Please note that the list of ongoing clinical trials is updated regularly, as some trials reach their recruitment capacity and stop enrolling new participants, and new trials open. If you would like to be notified whenever new trials which might be potentially suitable for you open for recruitment you are invited to sign up for our Research Registry.

For any general questions about participation in our clinical trials please contact our clinical research administration team at: movementdisorders@ucl.ac.uk

Please click on the title of each trial in the list below for more information and see whether it might be suitable for you. 

Open Trials - Recruiting Participants


Upcoming Trials - Will Start Recruiting Participants Soon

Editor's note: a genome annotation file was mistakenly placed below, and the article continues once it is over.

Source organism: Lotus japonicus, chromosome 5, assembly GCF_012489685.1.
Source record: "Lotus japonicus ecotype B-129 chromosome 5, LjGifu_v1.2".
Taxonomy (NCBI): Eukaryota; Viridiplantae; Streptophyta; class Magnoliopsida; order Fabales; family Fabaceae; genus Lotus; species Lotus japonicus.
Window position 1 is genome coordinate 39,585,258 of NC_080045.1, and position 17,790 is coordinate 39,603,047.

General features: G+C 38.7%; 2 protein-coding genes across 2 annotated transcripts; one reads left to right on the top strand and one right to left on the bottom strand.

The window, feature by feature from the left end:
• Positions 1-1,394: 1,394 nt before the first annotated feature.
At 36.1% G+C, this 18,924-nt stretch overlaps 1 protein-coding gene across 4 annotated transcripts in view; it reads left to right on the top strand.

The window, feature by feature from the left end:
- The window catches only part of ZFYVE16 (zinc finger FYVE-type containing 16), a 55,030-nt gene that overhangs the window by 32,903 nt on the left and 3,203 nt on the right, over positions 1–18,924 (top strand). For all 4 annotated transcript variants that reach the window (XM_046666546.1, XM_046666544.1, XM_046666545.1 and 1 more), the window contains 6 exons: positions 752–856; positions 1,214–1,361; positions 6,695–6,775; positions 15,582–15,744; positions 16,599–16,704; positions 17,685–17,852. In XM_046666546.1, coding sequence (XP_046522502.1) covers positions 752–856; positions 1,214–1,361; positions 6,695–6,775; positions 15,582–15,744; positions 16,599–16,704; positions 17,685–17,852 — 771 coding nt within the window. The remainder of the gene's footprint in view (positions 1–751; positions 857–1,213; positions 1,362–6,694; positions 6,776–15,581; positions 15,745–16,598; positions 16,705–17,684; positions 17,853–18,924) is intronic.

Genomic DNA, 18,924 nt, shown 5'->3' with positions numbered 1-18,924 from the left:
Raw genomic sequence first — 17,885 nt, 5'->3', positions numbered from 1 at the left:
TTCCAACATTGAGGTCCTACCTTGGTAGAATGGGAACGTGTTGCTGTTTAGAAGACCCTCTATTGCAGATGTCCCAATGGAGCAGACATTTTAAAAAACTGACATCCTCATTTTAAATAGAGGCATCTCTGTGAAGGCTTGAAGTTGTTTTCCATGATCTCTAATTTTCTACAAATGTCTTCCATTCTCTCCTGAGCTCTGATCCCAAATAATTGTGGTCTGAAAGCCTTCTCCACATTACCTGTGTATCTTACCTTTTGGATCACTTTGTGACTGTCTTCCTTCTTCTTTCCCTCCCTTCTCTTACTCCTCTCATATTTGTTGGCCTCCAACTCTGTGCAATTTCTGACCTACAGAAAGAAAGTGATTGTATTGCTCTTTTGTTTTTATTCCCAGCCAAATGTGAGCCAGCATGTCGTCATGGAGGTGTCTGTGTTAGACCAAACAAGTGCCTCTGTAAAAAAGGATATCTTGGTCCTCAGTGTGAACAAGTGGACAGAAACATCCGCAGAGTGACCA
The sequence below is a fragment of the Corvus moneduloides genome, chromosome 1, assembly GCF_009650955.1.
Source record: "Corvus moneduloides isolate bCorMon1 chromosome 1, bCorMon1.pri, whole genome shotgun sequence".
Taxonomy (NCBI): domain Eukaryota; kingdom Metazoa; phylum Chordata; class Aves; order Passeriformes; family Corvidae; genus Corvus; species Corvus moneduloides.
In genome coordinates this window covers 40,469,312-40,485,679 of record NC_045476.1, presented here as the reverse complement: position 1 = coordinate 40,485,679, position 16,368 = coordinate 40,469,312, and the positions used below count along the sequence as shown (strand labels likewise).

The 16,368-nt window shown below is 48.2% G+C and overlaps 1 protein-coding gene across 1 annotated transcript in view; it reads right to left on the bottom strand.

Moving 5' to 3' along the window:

Open Trials - No Longer Recruiting Participants


Completed Trials


Open Trials - Recruiting Participants


COBALT: Combining Memantine and Cholinesterase Inhibitors in Lewy Body Dementia Treatment

Why: Dementia with Lewy bodies (DLB) and Parkinson’s disease dementia (PDD) are related complex illnesses with a wide range of distressing symptoms. People with DLB/PDD have worse quality of life, more complex symptoms, higher care costs, and are more sensitive to medications than people with Alzheimer’s disease (AD). Acetylcholinesterase inhibitors (AChEI) are commonly used medicines that can help people with DLB/PDD by improving day to day functioning and thinking abilities. Another drug which might help is Memantine, used to treat moderate to severe confusion in AD. It may help to improve memory, awareness, and the ability to perform daily functions; however, it is not clear if taking Memantine with AChEI is beneficial for people with DLB/PDD. The aim of this trial is to find out if taking Memantine with AChEI improves overall health and functioning for people with DLB or PDD.